Focusing on students with disabilities, the U.S. Department of Education published a fact sheet on how schools should manage evaluations for special education. They recommend that evaluations and Individual Education Program (IEP) or Section 504 meetings and reviews should still take place remotely. If, however, evaluations or reviews require an in-person observation or assessment, school districts are permitted to delay the process.
Some assessment experts, including Juan D’Brot, suggest that districts can play an important role in pulling together quality diagnostic tools, but finer-gained, teacher-adapted tools are likely to be most helpful for teachers and schools. Case in point: New Orleans, post Hurricane Katrina. Schools in that city found that conventional diagnostic assessments didn’t always work for students who’d been traumatized by the natural disaster and were returning to their schools at different times. Instead, those schools had to continually assess students and shift placement and curriculum accordingly. One size, they learned, does not fit all.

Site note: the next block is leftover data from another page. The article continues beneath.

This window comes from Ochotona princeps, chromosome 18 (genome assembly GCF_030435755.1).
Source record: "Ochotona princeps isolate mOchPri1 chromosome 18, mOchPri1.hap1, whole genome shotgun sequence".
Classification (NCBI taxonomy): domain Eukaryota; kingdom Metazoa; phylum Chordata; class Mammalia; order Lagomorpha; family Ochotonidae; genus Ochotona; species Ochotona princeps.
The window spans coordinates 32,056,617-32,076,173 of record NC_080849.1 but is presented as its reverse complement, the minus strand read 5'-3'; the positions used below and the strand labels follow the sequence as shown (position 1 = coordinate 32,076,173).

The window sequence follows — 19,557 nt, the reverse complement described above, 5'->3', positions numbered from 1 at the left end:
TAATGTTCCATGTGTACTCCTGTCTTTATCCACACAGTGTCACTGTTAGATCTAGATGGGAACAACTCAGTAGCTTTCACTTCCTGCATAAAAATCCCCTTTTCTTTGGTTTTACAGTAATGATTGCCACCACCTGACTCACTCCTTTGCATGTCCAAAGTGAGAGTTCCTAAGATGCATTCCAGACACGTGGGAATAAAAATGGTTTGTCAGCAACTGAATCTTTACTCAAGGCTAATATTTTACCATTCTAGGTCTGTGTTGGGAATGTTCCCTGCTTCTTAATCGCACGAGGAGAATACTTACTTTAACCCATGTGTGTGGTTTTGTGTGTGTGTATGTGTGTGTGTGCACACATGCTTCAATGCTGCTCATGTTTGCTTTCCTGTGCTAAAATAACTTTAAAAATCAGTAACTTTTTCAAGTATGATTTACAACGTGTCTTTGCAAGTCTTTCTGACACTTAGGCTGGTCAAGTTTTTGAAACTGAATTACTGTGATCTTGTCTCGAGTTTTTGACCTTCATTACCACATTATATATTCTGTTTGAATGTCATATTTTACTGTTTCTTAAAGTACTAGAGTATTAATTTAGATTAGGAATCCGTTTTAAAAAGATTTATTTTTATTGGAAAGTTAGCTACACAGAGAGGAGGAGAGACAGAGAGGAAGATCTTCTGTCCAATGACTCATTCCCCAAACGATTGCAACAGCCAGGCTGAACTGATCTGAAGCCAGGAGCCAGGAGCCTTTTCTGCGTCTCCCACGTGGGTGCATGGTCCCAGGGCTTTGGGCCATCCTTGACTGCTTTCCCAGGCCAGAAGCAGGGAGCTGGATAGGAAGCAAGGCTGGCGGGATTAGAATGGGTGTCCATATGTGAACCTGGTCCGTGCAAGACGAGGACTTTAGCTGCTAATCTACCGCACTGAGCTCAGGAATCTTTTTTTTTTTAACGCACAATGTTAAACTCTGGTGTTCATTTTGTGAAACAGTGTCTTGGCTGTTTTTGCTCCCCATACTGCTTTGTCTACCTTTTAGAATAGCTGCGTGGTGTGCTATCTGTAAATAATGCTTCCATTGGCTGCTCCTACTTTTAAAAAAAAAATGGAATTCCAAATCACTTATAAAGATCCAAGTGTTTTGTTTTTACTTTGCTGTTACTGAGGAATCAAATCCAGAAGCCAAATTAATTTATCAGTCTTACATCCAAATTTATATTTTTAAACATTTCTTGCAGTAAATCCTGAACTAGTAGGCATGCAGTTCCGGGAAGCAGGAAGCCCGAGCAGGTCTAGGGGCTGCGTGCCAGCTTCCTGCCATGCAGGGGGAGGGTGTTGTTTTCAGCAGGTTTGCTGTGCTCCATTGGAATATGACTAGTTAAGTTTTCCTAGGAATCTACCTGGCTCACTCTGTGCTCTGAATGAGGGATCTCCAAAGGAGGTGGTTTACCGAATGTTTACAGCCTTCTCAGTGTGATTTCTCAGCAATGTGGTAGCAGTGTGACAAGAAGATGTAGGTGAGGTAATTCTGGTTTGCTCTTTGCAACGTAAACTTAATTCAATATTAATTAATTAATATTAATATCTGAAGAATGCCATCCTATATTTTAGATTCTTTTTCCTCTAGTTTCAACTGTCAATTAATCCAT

Not surprisingly, states are also tweaking high school graduation requirements to enable seniors to get their diplomas on time. New York state, for instance, cancelled the June sitting for its Regents subject-specific exams, allowing instead for passing grades in those subjects to suffice. The College Board created a “streamlined” at-home exam for each AP course that only covers materials through the beginning of March. At just 45 minutes, the new tests are considerably shorter than the traditional two-to-three-hour exams, and it’s unclear if universities will accept scores from the new tests for college credit.
For this year’s class of rising seniors, the college admissions landscape is equally muddled. The College Board and ACT have postponed their near-term dates for the SAT and ACT. SAT and SAT subject tests have been moved from June to August, and the College Board has suggested that, if schools remain online in the fall, an at-home SAT test could be rolled out at that time.
The feasibility of “at-home” SAT tests is being questioned, however. Critics raise the specter of cheating (having parents or other adults help students), of privacy (if the College Board uses invasive software to prevent cheating) and of fairness. Regarding the latter, it is doubtful that conditions for testing would be equal across the board. Disadvantaged students, for example, may not have adequate internet connections or have to use family computers not located in test-conducive environments.
From kindergarten to grad school, the coronavirus has virtually shuttered the American education system, exposing its flaws and inequities.